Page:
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Found in: Page 694

### College Physics (Urone)

Book edition 1st Edition
Author(s) Paul Peter Urone
Pages 1272 pages
ISBN 9781938168000

# Explain in your own words why equipotential lines and surfaces must be perpendicular to electric field lines.

As the work done in moving a charge on an equipotential surface is zero but the electric field and charge is non zero, the electric field must be perpendicular to the direction of motion of charge.

See the step by step solution

## Step 1: Definition of Equipotential surface

On the equipotential surface, the potential has the same value at every point. The equipotential lines are 2-D manifestations of the surfaces, on which potential is the same all along the line.

## Step 2: Explanation of why equipotential lines and surfaces must be perpendicular to electric field lines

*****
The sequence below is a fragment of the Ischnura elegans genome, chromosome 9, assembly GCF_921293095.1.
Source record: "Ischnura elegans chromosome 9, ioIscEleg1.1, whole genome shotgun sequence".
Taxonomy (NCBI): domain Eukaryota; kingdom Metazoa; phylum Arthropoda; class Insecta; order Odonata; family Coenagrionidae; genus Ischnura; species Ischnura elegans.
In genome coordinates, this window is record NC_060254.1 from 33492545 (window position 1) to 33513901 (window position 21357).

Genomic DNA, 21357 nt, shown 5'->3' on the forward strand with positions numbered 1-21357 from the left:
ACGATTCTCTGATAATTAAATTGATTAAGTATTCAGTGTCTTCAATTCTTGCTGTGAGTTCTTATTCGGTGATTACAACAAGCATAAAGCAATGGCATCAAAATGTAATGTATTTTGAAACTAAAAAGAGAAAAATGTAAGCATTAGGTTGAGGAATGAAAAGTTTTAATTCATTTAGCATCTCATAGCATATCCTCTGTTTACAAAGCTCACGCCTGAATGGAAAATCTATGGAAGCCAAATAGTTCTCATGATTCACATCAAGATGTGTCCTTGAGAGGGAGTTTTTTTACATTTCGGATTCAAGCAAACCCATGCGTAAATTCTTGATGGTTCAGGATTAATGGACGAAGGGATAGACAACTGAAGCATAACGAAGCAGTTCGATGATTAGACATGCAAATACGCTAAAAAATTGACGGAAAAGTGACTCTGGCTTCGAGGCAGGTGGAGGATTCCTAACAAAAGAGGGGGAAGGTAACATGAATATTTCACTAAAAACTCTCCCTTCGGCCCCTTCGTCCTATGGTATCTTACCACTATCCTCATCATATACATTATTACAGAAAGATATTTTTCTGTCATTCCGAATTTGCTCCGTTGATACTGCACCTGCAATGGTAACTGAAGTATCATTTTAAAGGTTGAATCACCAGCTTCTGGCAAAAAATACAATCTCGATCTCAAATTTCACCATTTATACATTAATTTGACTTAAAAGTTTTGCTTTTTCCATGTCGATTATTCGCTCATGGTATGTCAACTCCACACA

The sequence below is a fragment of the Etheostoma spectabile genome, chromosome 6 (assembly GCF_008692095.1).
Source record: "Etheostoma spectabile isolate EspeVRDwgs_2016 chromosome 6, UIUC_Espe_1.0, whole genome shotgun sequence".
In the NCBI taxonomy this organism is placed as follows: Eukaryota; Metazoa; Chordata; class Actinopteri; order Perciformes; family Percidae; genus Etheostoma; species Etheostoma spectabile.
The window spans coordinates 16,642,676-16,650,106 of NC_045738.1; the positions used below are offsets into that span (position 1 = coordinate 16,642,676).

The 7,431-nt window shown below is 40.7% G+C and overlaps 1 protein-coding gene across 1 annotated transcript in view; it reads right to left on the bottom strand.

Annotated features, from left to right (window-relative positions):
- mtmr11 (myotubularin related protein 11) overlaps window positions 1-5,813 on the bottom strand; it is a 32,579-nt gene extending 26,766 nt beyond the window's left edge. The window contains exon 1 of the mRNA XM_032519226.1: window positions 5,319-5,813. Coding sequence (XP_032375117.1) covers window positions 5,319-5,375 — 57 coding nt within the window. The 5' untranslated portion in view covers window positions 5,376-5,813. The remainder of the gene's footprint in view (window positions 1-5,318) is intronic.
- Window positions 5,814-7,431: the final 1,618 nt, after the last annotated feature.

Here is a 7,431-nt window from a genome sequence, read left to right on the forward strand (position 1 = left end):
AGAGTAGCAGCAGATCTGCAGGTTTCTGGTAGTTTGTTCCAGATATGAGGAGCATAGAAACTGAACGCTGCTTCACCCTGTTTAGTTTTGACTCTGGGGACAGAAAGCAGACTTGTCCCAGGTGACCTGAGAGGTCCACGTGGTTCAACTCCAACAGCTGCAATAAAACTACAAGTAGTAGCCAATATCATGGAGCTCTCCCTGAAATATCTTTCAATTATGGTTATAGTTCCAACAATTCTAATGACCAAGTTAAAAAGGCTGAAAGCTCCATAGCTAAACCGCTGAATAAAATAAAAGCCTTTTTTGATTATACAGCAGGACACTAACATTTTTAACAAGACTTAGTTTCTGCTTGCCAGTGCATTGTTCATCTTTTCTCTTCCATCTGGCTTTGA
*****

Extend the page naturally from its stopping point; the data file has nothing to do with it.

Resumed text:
The work required (W) to move a charge along an equipotential line is zero;

$\begin{array}{rcl}{\mathbf{W}}& {\mathbf{=}}& {\mathbf{-}}{\mathbf{q}}{\mathbf{×}}{\mathbf{dV}}\\ & {\mathbf{=}}& {\mathbf{-}}{\mathbf{q}}{\mathbf{×}}{\mathbf{\left(}}{\mathbf{0}}{\mathbf{\right)}}\\ & {\mathbf{=}}& {\mathbf{0}}\end{array}$

where q is electric charge and dv is potential difference.

This work is related to the electric field as:

$\begin{array}{rcl}{\mathbf{W}}& {\mathbf{=}}& {{\mathbf{F}}}_{{\mathbf{e}}}{\mathbf{×}}{\mathbf{d}}{\mathbf{×}}{\mathbf{cos\theta }}\\ & {\mathbf{=}}& {\mathbf{qE}}{\mathbf{×}}{\mathbf{d}}{\mathbf{×}}{\mathbf{cos\theta }}\\ & & \end{array}$

where Fe = qE is the force on charge q due to electric field E .

Since neither charge q nor electric field strength E is zero, $\mathrm{cos}\left(\mathrm{\theta }\right)$ must be zero.

Hence, $\mathrm{\theta }$ must be $90°$ .

This means that the equipotential lines and surfaces are perpendicular to the electrical field lines.